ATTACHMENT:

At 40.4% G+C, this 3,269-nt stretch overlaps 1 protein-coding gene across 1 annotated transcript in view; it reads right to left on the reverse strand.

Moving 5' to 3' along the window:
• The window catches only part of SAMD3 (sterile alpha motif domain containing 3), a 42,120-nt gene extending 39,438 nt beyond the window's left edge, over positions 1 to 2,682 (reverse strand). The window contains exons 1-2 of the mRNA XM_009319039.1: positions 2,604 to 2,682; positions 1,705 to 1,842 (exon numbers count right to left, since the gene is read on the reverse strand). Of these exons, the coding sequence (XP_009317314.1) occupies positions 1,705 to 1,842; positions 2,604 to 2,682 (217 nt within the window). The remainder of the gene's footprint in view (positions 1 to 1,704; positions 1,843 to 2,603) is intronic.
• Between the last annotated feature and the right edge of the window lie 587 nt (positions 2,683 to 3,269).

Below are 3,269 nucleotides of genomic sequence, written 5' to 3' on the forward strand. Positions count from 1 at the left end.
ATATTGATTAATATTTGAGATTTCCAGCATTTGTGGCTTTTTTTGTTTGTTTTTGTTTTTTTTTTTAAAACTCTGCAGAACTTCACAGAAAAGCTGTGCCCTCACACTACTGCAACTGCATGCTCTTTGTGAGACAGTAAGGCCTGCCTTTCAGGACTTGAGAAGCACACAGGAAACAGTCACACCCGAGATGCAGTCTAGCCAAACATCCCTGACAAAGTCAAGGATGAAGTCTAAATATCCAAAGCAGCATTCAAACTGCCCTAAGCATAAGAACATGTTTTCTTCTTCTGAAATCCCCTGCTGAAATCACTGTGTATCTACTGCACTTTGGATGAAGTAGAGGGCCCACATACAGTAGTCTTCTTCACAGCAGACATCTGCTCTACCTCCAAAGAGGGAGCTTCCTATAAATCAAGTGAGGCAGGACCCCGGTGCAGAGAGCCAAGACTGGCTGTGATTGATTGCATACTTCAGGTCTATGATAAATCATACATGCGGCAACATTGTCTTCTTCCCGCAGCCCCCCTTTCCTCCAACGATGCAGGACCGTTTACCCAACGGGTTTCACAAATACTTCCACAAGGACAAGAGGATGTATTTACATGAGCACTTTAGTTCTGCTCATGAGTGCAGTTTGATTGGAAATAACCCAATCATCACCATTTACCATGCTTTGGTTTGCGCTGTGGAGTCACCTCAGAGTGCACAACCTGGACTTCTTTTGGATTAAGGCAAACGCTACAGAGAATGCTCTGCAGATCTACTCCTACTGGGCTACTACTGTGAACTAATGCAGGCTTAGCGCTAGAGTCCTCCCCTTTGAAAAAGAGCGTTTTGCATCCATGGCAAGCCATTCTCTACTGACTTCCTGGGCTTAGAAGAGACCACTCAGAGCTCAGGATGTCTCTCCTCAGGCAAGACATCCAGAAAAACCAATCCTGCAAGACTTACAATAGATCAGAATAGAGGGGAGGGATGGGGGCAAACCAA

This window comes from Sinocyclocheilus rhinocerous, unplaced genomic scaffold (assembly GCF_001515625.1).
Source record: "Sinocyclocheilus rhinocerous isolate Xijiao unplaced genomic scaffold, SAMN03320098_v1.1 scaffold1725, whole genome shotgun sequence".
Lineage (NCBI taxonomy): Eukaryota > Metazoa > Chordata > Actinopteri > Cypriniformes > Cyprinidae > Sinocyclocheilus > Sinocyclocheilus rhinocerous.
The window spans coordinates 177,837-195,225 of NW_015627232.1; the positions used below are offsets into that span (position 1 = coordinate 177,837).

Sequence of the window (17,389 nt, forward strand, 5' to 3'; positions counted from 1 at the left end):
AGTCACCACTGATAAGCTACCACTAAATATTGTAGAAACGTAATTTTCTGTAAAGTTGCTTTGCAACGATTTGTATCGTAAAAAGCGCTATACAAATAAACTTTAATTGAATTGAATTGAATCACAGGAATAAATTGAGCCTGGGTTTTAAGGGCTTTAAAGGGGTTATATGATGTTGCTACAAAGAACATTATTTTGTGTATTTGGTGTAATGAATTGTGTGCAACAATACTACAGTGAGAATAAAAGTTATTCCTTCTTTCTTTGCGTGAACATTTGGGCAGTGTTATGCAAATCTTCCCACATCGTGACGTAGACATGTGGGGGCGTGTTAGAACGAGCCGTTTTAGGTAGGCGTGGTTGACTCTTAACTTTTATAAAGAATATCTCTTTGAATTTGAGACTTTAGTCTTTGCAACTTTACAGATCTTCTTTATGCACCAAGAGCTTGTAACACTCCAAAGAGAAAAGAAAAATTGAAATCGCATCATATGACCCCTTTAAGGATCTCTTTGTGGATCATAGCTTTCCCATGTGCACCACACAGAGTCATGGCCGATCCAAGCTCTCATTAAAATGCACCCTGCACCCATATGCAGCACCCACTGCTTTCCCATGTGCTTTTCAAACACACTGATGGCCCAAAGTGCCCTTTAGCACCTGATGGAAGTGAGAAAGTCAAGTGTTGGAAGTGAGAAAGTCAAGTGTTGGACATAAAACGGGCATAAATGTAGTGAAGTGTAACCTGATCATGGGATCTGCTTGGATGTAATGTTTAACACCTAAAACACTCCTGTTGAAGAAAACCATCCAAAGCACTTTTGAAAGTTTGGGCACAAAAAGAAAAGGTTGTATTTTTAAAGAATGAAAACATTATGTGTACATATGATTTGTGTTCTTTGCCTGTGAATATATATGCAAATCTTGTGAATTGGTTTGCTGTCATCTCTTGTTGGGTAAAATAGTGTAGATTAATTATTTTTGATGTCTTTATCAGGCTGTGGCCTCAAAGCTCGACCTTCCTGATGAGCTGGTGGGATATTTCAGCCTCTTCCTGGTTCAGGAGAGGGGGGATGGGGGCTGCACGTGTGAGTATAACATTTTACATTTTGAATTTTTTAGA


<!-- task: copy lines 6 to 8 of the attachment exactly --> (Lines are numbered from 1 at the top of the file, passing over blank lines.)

ATATTGATTAATATTTGAGATTTCCAGCATTTGTGGCTTTTTTTGTTTGTTTTTGTTTTTTTTTTTAAAACTCTGCAGAACTTCACAGAAAAGCTGTGCCCTCACACTACTGCAACTGCATGCTCTTTGTGAGACAGTAAGGCCTGCCTTTCAGGACTTGAGAAGCACACAGGAAACAGTCACACCCGAGATGCAGTCTAGCCAAACATCCCTGACAAAGTCAAGGATGAAGTCTAAATATCCAAAGCAGCATTCAAACTGCCCTAAGCATAAGAACATGTTTTCTTCTTCTGAAATCCCCTGCTGAAATCACTGTGTATCTACTGCACTTTGGATGAAGTAGAGGGCCCACATACAGTAGTCTTCTTCACAGCAGACATCTGCTCTACCTCCAAAGAGGGAGCTTCCTATAAATCAAGTGAGGCAGGACCCCGGTGCAGAGAGCCAAGACTGGCTGTGATTGATTGCATACTTCAGGTCTATGATAAATCATACATGCGGCAACATTGTCTTCTTCCCGCAGCCCCCCTTTCCTCCAACGATGCAGGACCGTTTACCCAACGGGTTTCACAAATACTTCCACAAGGACAAGAGGATGTATTTACATGAGCACTTTAGTTCTGCTCATGAGTGCAGTTTGATTGGAAATAACCCAATCATCACCATTTACCATGCTTTGGTTTGCGCTGTGGAGTCACCTCAGAGTGCACAACCTGGACTTCTTTTGGATTAAGGCAAACGCTACAGAGAATGCTCTGCAGATCTACTCCTACTGGGCTACTACTGTGAACTAATGCAGGCTTAGCGCTAGAGTCCTCCCCTTTGAAAAAGAGCGTTTTGCATCCATGGCAAGCCATTCTCTACTGACTTCCTGGGCTTAGAAGAGACCACTCAGAGCTCAGGATGTCTCTCCTCAGGCAAGACATCCAGAAAAACCAATCCTGCAAGACTTACAATAGATCAGAATAGAGGGGAGGGATGGGGGCAAACCAA

This window comes from Sinocyclocheilus rhinocerous, unplaced genomic scaffold (assembly GCF_001515625.1).
Source record: "Sinocyclocheilus rhinocerous isolate Xijiao unplaced genomic scaffold, SAMN03320098_v1.1 scaffold1725, whole genome shotgun sequence".